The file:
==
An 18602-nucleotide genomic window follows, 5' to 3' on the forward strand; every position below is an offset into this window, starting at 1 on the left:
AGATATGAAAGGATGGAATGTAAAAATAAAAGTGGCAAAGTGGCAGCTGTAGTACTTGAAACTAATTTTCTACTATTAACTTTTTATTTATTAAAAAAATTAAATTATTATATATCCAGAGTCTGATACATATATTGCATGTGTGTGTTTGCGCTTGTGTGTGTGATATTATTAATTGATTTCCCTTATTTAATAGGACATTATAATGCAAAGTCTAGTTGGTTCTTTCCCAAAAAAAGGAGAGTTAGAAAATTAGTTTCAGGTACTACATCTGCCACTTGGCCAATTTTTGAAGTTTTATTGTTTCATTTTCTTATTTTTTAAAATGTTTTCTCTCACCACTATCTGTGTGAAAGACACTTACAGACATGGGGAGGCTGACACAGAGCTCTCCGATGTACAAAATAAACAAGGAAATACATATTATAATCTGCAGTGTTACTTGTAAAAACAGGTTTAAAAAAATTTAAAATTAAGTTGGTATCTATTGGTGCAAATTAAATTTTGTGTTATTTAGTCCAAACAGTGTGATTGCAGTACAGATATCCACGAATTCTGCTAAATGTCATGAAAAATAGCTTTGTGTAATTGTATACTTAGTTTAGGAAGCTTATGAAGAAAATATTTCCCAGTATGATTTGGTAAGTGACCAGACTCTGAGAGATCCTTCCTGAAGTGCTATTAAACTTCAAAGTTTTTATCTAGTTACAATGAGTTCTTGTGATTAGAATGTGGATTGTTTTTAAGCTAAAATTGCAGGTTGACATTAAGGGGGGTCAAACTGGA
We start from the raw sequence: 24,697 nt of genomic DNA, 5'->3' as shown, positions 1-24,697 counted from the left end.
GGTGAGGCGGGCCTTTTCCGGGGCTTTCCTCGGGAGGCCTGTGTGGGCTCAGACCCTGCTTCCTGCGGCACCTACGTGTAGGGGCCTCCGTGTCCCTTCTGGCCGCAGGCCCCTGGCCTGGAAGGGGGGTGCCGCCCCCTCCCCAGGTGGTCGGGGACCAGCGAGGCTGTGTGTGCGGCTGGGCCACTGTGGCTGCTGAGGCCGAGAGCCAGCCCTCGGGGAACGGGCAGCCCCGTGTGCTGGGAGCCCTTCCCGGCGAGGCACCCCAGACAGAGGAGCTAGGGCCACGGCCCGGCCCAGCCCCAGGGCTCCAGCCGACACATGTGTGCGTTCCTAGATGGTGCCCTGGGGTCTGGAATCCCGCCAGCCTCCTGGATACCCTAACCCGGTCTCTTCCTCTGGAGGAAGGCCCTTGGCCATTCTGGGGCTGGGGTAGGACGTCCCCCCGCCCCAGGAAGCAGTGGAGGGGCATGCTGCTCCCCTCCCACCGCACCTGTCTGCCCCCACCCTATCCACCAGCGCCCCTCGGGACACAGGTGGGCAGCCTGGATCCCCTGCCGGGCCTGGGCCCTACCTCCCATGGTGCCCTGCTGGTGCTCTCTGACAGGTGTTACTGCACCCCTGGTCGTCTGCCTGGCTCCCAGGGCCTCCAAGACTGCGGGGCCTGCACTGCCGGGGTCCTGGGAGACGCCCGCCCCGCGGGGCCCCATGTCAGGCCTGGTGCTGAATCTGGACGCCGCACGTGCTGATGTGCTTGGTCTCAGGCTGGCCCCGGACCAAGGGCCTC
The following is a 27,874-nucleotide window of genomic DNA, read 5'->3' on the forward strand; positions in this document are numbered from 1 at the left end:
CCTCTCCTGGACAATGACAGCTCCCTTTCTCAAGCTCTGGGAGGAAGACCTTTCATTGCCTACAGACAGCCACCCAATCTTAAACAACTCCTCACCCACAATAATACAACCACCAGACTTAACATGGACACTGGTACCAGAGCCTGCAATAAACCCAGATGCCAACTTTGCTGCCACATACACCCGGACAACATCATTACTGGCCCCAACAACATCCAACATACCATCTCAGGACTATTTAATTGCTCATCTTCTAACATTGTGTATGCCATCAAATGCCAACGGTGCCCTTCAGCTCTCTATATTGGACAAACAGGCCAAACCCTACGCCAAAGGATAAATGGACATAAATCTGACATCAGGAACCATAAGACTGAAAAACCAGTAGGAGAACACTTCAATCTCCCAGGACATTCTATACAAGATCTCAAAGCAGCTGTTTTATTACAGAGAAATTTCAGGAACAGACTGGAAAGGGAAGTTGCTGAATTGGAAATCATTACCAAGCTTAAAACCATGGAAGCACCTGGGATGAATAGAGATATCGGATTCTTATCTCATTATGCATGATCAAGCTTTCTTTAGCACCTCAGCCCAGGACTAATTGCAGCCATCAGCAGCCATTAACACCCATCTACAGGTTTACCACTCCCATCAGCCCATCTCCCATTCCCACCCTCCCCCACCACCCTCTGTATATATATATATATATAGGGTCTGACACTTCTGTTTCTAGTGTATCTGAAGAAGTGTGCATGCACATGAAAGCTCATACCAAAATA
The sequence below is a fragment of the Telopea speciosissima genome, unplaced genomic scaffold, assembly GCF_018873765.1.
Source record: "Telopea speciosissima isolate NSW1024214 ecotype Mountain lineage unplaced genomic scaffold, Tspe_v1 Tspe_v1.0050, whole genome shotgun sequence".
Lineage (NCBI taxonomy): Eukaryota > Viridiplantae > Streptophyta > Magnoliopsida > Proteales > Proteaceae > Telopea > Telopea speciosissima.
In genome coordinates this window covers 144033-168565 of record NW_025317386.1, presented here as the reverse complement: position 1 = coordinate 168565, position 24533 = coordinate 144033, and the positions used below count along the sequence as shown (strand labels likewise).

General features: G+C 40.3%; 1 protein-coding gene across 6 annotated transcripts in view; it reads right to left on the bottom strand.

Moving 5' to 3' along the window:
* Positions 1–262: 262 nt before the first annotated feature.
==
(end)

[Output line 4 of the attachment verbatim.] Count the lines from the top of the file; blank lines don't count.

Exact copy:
GGTGAGGCGGGCCTTTTCCGGGGCTTTCCTCGGGAGGCCTGTGTGGGCTCAGACCCTGCTTCCTGCGGCACCTACGTGTAGGGGCCTCCGTGTCCCTTCTGGCCGCAGGCCCCTGGCCTGGAAGGGGGGTGCCGCCCCCTCCCCAGGTGGTCGGGGACCAGCGAGGCTGTGTGTGCGGCTGGGCCACTGTGGCTGCTGAGGCCGAGAGCCAGCCCTCGGGGAACGGGCAGCCCCGTGTGCTGGGAGCCCTTCCCGGCGAGGCACCCCAGACAGAGGAGCTAGGGCCACGGCCCGGCCCAGCCCCAGGGCTCCAGCCGACACATGTGTGCGTTCCTAGATGGTGCCCTGGGGTCTGGAATCCCGCCAGCCTCCTGGATACCCTAACCCGGTCTCTTCCTCTGGAGGAAGGCCCTTGGCCATTCTGGGGCTGGGGTAGGACGTCCCCCCGCCCCAGGAAGCAGTGGAGGGGCATGCTGCTCCCCTCCCACCGCACCTGTCTGCCCCCACCCTATCCACCAGCGCCCCTCGGGACACAGGTGGGCAGCCTGGATCCCCTGCCGGGCCTGGGCCCTACCTCCCATGGTGCCCTGCTGGTGCTCTCTGACAGGTGTTACTGCACCCCTGGTCGTCTGCCTGGCTCCCAGGGCCTCCAAGACTGCGGGGCCTGCACTGCCGGGGTCCTGGGAGACGCCCGCCCCGCGGGGCCCCATGTCAGGCCTGGTGCTGAATCTGGACGCCGCACGTGCTGATGTGCTTGGTCTCAGGCTGGCCCCGGACCAAGGGCCTC